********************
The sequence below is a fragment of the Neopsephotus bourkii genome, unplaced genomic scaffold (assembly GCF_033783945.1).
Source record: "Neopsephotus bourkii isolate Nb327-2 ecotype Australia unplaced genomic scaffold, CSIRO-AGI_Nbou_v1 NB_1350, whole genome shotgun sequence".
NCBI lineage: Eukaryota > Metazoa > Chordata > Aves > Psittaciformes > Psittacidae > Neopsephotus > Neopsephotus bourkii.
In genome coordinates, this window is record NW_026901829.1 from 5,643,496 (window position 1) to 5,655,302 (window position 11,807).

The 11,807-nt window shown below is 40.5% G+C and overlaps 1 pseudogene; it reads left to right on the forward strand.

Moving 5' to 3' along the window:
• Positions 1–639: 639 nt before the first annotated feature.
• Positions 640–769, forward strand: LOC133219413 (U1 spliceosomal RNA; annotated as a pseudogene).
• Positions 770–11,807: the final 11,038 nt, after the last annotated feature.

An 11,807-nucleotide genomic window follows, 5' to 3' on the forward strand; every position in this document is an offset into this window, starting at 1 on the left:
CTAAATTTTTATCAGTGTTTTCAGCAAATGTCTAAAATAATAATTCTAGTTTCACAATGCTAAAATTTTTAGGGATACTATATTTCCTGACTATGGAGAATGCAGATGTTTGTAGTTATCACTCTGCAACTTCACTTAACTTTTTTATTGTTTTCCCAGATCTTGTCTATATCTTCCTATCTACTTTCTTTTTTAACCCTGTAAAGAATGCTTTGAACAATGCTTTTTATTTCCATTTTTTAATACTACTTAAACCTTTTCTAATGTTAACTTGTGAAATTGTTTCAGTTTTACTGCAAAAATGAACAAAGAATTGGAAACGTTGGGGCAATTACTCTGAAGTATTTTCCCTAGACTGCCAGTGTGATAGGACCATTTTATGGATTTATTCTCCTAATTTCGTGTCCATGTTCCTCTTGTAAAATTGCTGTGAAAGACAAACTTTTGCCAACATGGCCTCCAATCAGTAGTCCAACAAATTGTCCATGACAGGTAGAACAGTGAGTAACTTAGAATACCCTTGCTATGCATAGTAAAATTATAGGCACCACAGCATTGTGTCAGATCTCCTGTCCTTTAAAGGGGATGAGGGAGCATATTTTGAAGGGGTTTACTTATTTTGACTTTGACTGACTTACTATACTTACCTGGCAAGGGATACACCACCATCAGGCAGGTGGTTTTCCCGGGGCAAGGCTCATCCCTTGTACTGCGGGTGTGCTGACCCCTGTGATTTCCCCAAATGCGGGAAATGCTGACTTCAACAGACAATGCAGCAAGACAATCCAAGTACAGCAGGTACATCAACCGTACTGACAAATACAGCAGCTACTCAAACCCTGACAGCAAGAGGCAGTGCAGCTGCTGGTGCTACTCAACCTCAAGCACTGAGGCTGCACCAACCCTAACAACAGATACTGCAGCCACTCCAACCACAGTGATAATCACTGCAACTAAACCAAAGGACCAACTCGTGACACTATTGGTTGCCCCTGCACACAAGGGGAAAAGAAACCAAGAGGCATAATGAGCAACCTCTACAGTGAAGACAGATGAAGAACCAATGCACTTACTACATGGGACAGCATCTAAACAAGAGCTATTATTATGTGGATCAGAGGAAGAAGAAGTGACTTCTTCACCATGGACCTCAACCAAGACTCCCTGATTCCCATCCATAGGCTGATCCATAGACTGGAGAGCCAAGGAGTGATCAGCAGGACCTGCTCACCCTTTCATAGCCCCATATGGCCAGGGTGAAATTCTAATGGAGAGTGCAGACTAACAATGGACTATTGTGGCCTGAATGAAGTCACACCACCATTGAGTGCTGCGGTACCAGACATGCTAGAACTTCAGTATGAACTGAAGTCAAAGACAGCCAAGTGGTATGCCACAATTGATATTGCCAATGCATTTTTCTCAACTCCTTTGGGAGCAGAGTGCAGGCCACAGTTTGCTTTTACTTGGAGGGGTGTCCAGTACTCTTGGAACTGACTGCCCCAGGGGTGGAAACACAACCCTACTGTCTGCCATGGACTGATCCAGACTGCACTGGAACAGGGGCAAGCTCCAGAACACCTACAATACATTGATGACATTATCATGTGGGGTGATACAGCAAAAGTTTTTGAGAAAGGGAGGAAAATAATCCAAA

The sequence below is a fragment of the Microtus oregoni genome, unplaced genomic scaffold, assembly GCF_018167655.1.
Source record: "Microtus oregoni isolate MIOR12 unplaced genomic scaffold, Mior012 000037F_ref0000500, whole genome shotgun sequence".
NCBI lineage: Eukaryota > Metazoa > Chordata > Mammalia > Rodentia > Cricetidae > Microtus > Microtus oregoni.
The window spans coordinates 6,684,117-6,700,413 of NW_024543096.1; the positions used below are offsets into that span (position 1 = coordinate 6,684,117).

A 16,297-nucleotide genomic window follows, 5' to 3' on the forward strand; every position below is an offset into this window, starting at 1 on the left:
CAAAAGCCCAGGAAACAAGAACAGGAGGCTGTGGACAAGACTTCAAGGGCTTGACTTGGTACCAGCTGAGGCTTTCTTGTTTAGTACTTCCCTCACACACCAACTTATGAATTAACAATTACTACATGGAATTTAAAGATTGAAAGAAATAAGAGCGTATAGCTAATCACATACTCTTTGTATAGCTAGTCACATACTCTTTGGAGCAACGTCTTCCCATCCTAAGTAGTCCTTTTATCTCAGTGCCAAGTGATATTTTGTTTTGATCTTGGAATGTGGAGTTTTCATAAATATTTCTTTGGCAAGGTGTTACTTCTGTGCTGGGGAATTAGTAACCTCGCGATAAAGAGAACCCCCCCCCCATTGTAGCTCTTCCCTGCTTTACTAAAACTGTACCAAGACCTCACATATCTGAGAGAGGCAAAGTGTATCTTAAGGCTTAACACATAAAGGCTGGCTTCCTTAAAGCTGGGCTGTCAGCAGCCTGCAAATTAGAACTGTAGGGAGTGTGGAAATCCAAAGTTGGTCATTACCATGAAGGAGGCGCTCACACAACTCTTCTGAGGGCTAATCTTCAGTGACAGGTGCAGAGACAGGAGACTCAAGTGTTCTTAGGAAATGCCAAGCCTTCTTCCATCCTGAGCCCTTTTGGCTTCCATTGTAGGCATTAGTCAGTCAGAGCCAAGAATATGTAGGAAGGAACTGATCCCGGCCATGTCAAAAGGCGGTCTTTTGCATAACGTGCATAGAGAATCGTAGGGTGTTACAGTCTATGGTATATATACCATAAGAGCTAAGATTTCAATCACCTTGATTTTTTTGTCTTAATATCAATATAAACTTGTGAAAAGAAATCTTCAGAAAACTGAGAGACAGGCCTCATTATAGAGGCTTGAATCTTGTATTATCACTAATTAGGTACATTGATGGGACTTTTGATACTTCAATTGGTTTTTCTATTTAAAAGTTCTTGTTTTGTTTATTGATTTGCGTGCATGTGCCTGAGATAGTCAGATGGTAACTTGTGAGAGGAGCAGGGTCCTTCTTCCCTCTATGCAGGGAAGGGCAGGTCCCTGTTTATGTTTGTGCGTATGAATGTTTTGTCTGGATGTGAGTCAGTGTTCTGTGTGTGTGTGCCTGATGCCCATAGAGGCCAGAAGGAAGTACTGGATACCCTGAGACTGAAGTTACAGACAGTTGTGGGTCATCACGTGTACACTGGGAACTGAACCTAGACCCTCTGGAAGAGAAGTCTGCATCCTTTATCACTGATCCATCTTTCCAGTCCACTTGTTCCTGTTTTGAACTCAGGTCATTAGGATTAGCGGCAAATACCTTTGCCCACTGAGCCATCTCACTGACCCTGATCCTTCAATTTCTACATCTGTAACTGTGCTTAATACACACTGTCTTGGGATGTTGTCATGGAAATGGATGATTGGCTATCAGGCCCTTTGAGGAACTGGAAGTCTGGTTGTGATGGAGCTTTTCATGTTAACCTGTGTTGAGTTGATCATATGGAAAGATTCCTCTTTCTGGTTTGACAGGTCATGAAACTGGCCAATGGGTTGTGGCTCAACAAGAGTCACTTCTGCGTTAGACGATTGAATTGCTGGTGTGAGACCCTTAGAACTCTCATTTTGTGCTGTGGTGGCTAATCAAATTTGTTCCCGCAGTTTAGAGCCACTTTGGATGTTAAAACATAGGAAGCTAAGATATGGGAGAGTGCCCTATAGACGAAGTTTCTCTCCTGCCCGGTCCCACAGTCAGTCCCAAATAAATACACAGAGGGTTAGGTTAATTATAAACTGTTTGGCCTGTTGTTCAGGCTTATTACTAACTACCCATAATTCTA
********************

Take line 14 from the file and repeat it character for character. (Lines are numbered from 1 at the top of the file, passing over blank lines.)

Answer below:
NCBI lineage: Eukaryota > Metazoa > Chordata > Mammalia > Rodentia > Cricetidae > Microtus > Microtus oregoni.